make versus do in English, All Ears EnglishWhat’s the difference between do and make in English?

Do you make something, or do you do it?

Today, in #3 of our Top 15 Fixes, we talk about the difficulty of distinguishing when to use these two verbs!


Many English learners have difficulty using do and make, often because they are directly translating from their own language. But native English speakers make it even more difficult.  Even though there are some basic rules for using these verbs, native speakers tend to break them.


Make usually means to create something, from the ground up. Some examples include:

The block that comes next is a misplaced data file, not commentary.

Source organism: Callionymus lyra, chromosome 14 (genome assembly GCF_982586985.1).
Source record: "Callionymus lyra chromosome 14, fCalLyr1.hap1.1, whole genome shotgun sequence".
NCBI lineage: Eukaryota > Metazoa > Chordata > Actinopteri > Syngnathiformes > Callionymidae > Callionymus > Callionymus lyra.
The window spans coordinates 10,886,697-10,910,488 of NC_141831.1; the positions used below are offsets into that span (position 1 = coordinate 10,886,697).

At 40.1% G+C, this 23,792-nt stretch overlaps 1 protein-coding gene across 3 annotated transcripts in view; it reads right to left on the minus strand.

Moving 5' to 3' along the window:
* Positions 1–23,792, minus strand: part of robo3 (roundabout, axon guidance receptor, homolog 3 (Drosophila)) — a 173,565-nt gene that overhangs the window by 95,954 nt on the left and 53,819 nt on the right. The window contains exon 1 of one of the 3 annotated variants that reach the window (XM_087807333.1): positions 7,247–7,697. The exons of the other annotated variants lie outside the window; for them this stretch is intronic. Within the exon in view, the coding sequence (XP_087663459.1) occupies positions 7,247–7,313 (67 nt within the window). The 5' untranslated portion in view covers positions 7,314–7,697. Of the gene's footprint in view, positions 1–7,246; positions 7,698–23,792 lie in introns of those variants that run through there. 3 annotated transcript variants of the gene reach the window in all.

• Making food, a drink, or anything requiring ingredients
  • Making friends (creating friendships)
  • Making the bed or table (putting things together)
  • Making a phone call, or making mistakes


Do usually relates more to a responsibility, an action or a job. Some examples include:

  • Doing dinner, coffee or drinks (something you do together, with others)
  • Doing homework, or doing the dishes (doing a job or work)
  • Doing someone a favor
  • Doing your best


Other Entries in the 15 Fixes Series:


What do you make?

What do you do?

Let us know in the comments section below!

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